Alien in the Outfield mostly takes place in the summer of 1986. We initially conceived of the story as a forgotten eighties movie so it was always visualised as a period piece. The eighties was the decade of my actual childhood and – probably not coincidentally – the period I most associate with the classic family genre movies that influence our story.
Whilst I hope we successfully captured something of the style and tone of storytelling from that era without resorting to cheap nostalgic callbacks, I nevertheless found myself seduced by the inclusion of ever more opaque period details.
There are many hours of needlessly detailed research and reflection behind each movie or music poster on Joel’s bedroom wall. The Iron Maiden poster above the bed, for example, is from the World Slavery Tour (1984-85). Joel is too young to have attended the British heavy metallers March 1985 gig at Tingley Coliseum in nearby Albuquerque but the proximity of the venue means it’s plausible he could have gotten hold of this poster.
Making Joel into a closet old-school hard-rocker seemed appropriate: I also come from a small provincial town and growing up I shared a similar disconnect and disinterest with the prevailing fashions of the time. When I look at family photographs from the eighties they mostly look like they were taken a decade earlier – right down to the hand-me-down clothes and seventies footballer haircuts. I suppose it takes a while for the fashions and fads of big cities to spread out to the rest of us – but this is a cultural delay that has to be carefully managed in shorthand portrayals of an era.
As a young outcast in a small town, I’m not certain Joel would have been particularly exposed to more instantly era-defining post-punk and new wave – or even been very much aware of fashion at all. For this reason, the defiantly unfashionable but perennially popular Iron Maiden seemed a perfect unpretentious choice. I did make a last minute appeal to Jack to include Mötley Crüe as a slightly more contemporary Hair Metal compromise, but we couldn’t agree on any imagery suitable for an all-ages book. As I said earlier, this was a disproportionately agonising decision-making process over a single partially obscured background poster…in a single panel…in one issue.
As this story is being told in comic book format, I felt a responsibility for ensuring that we paid appropriate respect to the medium itself. Great care and attention was made to include Iron Man #212 and Spectacular Spider Man #144, both from 1986. Lovingly rendered covers of these two comics were placed in the paws of Rendell, a wise-cracking and comic-loving member of the Roswell Rockets.
You’ll have to trust me on this detail. Once these already tiny images are scanned and the page reduced to US comic size, it is barely possible to discern the identity of the superhero never mind the specific issue. In retrospect, this is something of a relief as it turned out that Iron Man #212 was actually published in November ‘86 whilst our story takes place at the beginning of baseball season, sometime in March. You might think there is little reason to be concerned about such a pedantic goof but I can assure you that any reader who would bother to take note of the year and issue number of an in-panel eighties Iron Man comic will almost certainly also take issue with the fact it is eight months out of continuity.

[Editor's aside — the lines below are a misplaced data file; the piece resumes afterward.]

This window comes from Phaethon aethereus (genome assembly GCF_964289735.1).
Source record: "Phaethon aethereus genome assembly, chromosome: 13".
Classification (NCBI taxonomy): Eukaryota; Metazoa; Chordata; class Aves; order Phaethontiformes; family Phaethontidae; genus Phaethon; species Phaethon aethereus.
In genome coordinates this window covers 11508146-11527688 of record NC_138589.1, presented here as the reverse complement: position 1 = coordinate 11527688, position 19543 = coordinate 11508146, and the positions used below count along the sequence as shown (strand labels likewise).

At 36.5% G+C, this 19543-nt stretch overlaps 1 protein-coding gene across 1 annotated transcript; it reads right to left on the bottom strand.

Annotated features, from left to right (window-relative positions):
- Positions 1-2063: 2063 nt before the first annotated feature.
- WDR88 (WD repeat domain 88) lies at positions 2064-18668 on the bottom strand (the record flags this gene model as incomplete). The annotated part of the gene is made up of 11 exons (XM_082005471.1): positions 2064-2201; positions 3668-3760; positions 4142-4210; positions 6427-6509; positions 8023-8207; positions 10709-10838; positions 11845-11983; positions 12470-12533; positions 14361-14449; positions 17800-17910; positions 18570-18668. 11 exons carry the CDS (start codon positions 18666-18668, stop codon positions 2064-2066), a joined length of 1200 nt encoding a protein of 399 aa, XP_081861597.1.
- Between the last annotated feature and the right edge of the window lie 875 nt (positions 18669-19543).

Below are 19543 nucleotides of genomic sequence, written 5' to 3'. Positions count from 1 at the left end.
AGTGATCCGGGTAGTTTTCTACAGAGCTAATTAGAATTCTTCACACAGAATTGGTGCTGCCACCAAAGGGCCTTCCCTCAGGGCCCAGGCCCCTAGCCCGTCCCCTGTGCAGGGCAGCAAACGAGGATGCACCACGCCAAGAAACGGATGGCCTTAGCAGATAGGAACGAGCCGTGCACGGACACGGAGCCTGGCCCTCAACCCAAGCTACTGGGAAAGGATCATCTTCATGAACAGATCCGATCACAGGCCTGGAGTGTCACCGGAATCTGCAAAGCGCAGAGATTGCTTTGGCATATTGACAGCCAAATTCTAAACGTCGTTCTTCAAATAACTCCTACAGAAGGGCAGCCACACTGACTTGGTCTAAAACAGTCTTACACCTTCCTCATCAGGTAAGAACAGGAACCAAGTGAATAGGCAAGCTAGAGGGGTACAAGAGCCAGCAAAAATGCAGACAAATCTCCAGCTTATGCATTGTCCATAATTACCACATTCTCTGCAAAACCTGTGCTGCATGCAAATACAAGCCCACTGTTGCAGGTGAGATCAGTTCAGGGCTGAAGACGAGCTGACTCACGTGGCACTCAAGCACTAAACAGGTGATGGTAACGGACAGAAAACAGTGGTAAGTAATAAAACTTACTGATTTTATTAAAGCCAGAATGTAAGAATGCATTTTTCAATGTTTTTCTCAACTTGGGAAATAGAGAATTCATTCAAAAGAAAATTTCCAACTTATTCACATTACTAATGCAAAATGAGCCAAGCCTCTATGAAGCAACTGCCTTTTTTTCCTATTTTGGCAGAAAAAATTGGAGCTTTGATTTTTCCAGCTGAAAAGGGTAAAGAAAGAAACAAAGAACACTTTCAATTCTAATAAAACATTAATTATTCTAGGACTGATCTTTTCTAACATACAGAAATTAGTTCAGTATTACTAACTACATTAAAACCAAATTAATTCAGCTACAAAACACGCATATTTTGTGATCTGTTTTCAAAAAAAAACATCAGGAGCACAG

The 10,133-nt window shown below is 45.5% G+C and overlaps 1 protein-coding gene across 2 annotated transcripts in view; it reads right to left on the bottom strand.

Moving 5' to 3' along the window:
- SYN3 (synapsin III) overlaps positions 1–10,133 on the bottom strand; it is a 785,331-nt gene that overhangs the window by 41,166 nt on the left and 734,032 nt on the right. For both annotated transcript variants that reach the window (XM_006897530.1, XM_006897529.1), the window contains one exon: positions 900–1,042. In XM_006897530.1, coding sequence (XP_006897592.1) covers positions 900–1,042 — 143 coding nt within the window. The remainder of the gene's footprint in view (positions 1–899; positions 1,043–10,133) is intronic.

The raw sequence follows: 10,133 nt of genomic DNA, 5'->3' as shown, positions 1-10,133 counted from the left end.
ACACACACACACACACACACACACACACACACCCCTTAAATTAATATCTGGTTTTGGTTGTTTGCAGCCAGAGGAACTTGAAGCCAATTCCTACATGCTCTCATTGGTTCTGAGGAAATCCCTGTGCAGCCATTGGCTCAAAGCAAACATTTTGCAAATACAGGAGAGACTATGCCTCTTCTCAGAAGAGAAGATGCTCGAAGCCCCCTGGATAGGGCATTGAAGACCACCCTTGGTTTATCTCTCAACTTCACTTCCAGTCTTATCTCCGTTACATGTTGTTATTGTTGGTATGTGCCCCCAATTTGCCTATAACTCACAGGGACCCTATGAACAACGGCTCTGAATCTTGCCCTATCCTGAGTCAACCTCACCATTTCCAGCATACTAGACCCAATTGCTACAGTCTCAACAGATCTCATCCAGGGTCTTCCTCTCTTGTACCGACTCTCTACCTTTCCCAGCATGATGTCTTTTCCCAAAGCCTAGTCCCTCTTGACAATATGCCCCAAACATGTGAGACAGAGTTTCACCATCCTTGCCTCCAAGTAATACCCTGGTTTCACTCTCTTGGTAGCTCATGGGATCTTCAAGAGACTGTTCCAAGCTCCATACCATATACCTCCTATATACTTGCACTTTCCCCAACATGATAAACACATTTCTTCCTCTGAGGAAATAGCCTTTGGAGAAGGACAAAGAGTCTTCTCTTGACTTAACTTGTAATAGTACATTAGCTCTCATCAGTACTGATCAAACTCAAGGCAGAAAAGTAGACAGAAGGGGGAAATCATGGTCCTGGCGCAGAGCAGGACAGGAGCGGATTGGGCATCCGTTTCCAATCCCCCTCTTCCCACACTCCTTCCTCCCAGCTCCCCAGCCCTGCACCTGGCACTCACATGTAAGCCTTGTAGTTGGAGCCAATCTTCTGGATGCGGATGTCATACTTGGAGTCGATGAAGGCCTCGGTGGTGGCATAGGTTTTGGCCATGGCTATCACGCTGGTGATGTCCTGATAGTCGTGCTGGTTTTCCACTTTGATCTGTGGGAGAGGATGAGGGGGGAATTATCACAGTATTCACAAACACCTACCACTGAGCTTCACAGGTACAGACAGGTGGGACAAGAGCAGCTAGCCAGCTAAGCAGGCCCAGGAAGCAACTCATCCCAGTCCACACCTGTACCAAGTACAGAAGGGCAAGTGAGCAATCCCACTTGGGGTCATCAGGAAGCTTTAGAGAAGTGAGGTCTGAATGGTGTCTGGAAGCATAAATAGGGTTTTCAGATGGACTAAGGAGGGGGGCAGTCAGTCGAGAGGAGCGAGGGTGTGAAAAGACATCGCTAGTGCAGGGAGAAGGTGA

This reflects a problem with the inclusion of increasingly detailed set and setting: the higher the level of detail you use and the more you attempt to fully represent an objective reality, the more evident and jarring any inaccuracies become. The use of broad caricatured strokes sidesteps this problem but if you want to evoke a clear sense of time and place, you’ll have to find a balance somewhere in between.
Take the much loved Hanna-Barbera animated television series Top Cat as an example. The storyline of this cartoon featured the ineffectual attempts of local beat cop Charles “Charlie” Dibble to evict a gang of anthropomorphic feline hustlers from their New York alley. There is no attempt to give Officer Dibble an accurate representation of a New York beat cop uniform. The specific location itself isn’t important to the story and there’s simply no need to establish that level of detail to the set and setting. Dibble is simply representative of a generic police officer, so his inauthentic uniform could not be considered a goof, error or anachronism by even the most fanatical pedant. However, if just one specific realistic detail is introduced then all other omissions become suddenly incongruous. If, for instance, Dibble was given an accurately detailed Badge and precinct number on his uniform then suddenly he should also be wearing the correct double breasted jacket, the correct epaulettes and regulation belt, buckle, shoes and nightstick. If we follow this uncanny valley for long enough then eventually we have to ask just how come these darn cats can speak human in the first place…and where the heck are they getting those feline-fitted gangster suits?